I found an answer to my question (pasted below). Andersen(1992) uses an

estimator of K1,2(d) that combines the estimators K1,2 and K2,1 into a

single estimator. This estimator, mentionaed by Lotwick and Silverman

(1983), is the linear combination:

(n2K12(d) + n1K21(d))/(n1 + n2)

where n1 and n2 are the number of type 1 and type 2 events.

I hope this can help others with the same problem.

Martin Béland wrote:>

Martin Béland, biologiste, Ph.D. Env.

> Dear netters,

>

> I recently posted a summary of questions and responses about analyses of

> point patterns to study competition in mixed jack pine stands. Here is

> one more question that arose from running the software called

> "Potempkin" to compute intertype Ripley's K(d) analysis :

>

> I thought that bivariate analysis of interaction between species 1 and 2

> should be the same as that of interaction between species 2 and 1. The

> output given by potemkin for the bivariate analysis includes K1,1 K1,2

> K2,1 and K2,2. The values for K1,2 and K2,1 for short values of d are

> the same but as d increases, K2,1 becomes larger that K1,2. The

> confidance intervals are different from the beginning. How do you

> explain this?

>

> To this, John Brzustowski, the author of the programm replied to me

>

> > Good question. I don't seem to have a paper describing the bivariate

> > K here, but what I think is happening is this:

> > The obvious definition for bivariate K(t) would be the proportion of

> > pairs of individuals, the first of species 1, the second of species 2,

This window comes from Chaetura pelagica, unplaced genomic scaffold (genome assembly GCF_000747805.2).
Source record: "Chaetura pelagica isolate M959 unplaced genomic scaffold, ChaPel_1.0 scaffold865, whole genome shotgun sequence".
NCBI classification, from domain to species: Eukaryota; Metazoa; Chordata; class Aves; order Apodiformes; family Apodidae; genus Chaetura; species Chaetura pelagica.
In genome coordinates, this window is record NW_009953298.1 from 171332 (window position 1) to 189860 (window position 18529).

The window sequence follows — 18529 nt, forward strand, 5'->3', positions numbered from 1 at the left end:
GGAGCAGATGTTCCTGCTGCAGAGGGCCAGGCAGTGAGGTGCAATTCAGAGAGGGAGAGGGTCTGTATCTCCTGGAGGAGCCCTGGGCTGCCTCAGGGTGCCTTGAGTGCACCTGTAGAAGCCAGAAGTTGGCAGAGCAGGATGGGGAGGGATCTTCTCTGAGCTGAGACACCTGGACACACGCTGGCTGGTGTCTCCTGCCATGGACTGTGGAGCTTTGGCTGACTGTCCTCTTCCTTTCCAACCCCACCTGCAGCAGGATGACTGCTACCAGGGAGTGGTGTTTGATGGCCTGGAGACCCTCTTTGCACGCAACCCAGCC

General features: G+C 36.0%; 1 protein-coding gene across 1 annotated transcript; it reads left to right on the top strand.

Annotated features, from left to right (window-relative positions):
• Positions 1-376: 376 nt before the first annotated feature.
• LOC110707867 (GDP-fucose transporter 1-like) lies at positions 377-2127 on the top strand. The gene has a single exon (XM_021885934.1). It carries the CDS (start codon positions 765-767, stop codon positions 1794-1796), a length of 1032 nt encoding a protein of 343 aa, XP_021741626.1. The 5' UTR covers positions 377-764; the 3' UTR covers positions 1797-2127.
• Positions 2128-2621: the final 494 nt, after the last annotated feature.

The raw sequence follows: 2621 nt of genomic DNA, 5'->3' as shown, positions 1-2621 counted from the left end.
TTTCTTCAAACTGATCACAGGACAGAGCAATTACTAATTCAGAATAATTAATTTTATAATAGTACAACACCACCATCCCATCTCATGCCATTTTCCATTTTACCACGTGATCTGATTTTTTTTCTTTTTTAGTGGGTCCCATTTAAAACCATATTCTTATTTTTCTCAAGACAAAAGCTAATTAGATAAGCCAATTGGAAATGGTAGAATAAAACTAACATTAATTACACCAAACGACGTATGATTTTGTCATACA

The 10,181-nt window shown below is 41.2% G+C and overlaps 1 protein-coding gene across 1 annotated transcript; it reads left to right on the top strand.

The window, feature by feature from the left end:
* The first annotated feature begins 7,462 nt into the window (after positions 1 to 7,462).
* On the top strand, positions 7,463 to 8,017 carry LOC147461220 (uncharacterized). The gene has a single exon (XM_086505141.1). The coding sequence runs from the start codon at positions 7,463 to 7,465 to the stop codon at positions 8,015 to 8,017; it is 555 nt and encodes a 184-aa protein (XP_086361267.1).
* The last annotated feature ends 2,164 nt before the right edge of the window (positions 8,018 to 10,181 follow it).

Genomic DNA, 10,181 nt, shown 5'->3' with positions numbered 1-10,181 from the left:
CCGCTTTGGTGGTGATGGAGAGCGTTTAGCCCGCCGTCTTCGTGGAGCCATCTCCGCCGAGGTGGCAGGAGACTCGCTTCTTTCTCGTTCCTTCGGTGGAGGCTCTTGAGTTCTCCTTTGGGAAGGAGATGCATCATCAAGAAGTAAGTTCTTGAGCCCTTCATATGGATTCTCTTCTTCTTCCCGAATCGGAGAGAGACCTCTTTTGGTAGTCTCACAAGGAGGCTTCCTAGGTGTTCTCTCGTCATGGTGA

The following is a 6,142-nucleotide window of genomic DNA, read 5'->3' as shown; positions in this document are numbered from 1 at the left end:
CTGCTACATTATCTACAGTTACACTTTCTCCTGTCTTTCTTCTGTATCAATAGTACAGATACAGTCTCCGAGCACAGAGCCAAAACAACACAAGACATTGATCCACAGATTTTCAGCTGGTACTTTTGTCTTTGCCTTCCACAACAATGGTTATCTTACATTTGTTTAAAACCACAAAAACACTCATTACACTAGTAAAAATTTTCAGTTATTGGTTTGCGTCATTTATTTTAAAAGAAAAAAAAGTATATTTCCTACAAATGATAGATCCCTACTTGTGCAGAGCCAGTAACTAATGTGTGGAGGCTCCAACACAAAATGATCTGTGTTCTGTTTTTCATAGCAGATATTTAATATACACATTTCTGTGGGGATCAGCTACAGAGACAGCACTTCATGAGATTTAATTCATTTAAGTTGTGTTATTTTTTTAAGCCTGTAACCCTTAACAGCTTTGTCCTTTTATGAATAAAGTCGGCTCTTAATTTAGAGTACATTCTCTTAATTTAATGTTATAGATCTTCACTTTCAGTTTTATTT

> > that lie within a distance t or less of each other. That would give a

> > symmetric definition. But I think Ripley does this a bit differently:

> > K1,2 (t) is the average, over all individuals in species 1, of the

> > proportion of species 2 neighbours that are within distance t of the

> > individual in species 1. This is a bit tricky, but it just amounts to

> > weighting the pairs differently in each case. I suppose an advantage

> > of this approach is it should allow one to detect attraction of

> > species 1 by species 2, as opposed to the other way around. Maybe.

> >

>

> Does any of you know:

> 1- if other software compute the bivariate K(t) in a different way that

> use a symmetric definition of the interaction? and

> 2- if there is no other way to compute the bivariate K(t), how do you

> suggest the result must be interpreted, that is, which of K1,2 or K2,1

> must be used in which situation?

>

> Any help would be appreciated,

>

Unité de recherche et de développement forestiers de

l'Abitibi-Témiscamingue

Université du Québec en Abitibi-Témiscamingue

445, boulevard Université

Rouyn-Noranda (Québec) J9X 5E4

Téléphone : (819) 762-0971 #2458

Fax : (819) 797-4727

Courriel : martin.beland@...

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